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TREASURIES-U.S. bond prices up, Dec. Fed rate hike still seen likely
November 16, 2015 / 4:07 PM / 2 years ago

TREASURIES-U.S. bond prices up, Dec. Fed rate hike still seen likely

* NY Fed manufacturing data negative for 4th straight month

* 10-year notes briefly rise after NY Fed data

* Paris attacks unlikely to keep Fed from Dec. rate increase

By Tariro Mzezewa

Nov 16 (Reuters) - U.S. Treasuries prices rose modestly on Monday on concerns over Friday’s attacks in Paris, though the gains were pared as investors calculated that the U.S. Federal Reserve was still on track to raise interest rates in December.

Treasury futures prices had risen on Sunday in the wake of the deadly attacks, with analysts citing uncertainty as a catalyst for a risk-off trade.

“The scope of the attacks has become clearer and uncertainty has abated for the time being, but part of it undoubtedly has to do with the calculation that this is still unlikely to move the Fed from a December hike,” wrote Aaron Kohli, interest rates strategist at BMO Capital Markets in New York.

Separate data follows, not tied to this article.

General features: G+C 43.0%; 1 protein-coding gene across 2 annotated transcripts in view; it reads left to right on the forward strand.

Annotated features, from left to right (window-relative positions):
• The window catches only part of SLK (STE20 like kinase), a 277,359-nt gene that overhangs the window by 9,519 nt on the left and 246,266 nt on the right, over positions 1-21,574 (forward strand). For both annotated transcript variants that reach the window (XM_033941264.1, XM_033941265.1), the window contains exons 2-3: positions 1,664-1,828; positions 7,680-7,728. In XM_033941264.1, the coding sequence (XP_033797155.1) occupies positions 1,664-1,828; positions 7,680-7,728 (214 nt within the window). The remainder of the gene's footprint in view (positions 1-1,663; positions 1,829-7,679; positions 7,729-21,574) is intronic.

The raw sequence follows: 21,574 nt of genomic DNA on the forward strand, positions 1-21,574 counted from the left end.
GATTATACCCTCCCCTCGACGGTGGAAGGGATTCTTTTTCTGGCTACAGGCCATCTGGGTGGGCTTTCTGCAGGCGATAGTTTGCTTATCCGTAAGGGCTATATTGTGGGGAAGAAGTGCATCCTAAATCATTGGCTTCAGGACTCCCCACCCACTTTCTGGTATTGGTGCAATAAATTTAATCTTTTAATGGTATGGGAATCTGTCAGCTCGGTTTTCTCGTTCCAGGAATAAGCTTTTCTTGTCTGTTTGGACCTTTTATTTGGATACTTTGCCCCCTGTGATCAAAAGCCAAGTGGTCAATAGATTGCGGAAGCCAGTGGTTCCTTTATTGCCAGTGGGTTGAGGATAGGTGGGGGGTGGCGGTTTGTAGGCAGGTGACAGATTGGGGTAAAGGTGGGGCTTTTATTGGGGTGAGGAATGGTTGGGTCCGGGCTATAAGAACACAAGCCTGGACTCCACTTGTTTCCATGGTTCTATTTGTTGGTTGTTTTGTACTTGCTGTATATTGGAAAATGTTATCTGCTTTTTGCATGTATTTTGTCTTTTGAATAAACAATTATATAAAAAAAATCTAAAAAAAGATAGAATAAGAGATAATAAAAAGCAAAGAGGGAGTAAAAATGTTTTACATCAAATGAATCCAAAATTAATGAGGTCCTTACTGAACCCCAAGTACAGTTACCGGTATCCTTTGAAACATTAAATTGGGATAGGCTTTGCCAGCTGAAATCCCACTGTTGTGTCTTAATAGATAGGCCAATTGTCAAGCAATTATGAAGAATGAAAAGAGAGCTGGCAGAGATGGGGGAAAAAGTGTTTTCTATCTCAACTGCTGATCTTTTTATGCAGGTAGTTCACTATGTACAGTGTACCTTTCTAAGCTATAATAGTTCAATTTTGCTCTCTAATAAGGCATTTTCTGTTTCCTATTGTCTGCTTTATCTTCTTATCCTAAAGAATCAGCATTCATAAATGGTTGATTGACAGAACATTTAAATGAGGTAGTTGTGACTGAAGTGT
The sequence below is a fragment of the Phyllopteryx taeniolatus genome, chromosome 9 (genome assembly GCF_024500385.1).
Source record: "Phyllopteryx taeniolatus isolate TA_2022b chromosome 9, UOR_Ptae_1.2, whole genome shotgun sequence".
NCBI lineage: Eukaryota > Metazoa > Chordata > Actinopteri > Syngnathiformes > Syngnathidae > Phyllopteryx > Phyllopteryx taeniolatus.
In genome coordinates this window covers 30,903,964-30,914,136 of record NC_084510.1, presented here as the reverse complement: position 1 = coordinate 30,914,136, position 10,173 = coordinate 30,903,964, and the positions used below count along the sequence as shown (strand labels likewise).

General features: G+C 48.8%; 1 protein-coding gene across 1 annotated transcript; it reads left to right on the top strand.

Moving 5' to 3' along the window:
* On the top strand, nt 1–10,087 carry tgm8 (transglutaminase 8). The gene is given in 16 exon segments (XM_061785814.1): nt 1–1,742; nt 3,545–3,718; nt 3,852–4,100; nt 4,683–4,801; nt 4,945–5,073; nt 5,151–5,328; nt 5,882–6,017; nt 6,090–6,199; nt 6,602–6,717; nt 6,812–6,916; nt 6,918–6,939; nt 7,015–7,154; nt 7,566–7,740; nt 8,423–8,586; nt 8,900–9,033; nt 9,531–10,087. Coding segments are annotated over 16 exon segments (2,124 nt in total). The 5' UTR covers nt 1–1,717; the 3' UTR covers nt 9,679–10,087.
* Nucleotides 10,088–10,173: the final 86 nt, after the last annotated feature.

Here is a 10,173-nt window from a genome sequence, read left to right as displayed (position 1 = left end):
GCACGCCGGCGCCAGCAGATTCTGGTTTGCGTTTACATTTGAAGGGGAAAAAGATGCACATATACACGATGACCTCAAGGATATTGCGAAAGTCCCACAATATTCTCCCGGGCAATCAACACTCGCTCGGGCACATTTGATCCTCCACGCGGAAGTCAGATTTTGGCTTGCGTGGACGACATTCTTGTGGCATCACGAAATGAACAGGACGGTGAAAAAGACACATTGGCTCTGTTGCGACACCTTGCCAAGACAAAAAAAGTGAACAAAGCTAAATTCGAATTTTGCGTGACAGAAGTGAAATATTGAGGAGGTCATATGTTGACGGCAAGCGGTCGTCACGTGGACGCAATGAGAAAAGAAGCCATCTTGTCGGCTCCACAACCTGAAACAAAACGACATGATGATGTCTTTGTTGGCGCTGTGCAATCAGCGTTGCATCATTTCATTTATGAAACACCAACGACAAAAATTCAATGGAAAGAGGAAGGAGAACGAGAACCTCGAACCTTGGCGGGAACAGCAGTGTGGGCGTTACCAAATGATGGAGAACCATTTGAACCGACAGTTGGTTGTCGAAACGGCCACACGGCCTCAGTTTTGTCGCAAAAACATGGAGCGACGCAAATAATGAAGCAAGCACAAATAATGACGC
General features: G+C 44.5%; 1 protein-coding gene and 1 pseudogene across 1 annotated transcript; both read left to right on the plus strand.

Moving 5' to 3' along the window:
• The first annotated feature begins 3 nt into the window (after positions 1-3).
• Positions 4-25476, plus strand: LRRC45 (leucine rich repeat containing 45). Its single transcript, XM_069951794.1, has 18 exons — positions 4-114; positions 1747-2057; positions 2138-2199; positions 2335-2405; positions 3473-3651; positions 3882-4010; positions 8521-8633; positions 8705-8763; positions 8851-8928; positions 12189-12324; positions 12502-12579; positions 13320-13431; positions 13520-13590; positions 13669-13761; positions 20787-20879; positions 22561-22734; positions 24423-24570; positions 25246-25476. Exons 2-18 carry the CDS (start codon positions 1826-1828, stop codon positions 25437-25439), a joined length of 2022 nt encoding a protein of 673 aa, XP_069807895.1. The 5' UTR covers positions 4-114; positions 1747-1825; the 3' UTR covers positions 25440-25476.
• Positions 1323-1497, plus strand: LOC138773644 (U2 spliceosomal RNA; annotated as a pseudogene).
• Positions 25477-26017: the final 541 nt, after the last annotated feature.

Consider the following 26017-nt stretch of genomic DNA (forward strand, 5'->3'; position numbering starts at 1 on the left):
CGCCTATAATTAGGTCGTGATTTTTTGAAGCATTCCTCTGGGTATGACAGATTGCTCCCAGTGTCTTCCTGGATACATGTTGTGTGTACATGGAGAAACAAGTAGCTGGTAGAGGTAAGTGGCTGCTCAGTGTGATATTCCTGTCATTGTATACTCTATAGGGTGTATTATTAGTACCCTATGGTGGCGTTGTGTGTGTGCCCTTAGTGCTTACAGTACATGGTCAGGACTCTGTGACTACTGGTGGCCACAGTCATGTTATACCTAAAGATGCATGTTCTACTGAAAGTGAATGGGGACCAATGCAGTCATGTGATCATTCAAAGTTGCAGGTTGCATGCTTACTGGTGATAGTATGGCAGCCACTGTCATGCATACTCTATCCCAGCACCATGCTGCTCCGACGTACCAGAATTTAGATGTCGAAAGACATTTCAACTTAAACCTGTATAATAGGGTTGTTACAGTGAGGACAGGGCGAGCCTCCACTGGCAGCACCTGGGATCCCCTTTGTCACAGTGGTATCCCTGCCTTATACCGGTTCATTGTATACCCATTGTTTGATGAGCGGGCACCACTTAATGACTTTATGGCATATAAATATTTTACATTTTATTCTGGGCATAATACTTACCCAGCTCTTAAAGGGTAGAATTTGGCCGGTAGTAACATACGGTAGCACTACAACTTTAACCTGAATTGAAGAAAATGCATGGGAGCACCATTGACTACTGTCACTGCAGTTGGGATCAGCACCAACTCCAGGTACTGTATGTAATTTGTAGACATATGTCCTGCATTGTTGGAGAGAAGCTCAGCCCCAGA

The yield on benchmark 10-year Treasury notes briefly fell 2 basis points after the New York Fed’s Empire State Manufacturing Survey was negative for the fourth consecutive month, momentarily driving investors into safer government debt.

Treasuries prices had risen on Friday, with yields hitting their lowest in a week, as unexpectedly weak U.S. retail sales and producer data reinforced the view of modest economic growth and tame inflation.

While Friday’s data dialed down some expectations of a December rate hike, a number of Fed officials, including Cleveland Fed President Loretta Mester, signaled that a rate increase is still likely, barring a sharp deterioration in the economy and financial markets.

Ten-year Treasuries were up 4/32 in price to yield 2.268 percent, down from 2.28 percent late on Friday.

U.S. stocks rose slightly, with investors seeing little long-term economic impact from the attacks.

Analysts and investors are looking to Tuesday’s U.S. consumer price data from the Labor Department and minutes from the Federal Reserve’s October meeting for clues about the likelihood of a December interest rate increase.

Reporting by Tariro Mzezewa; Editing by Dan Grebler

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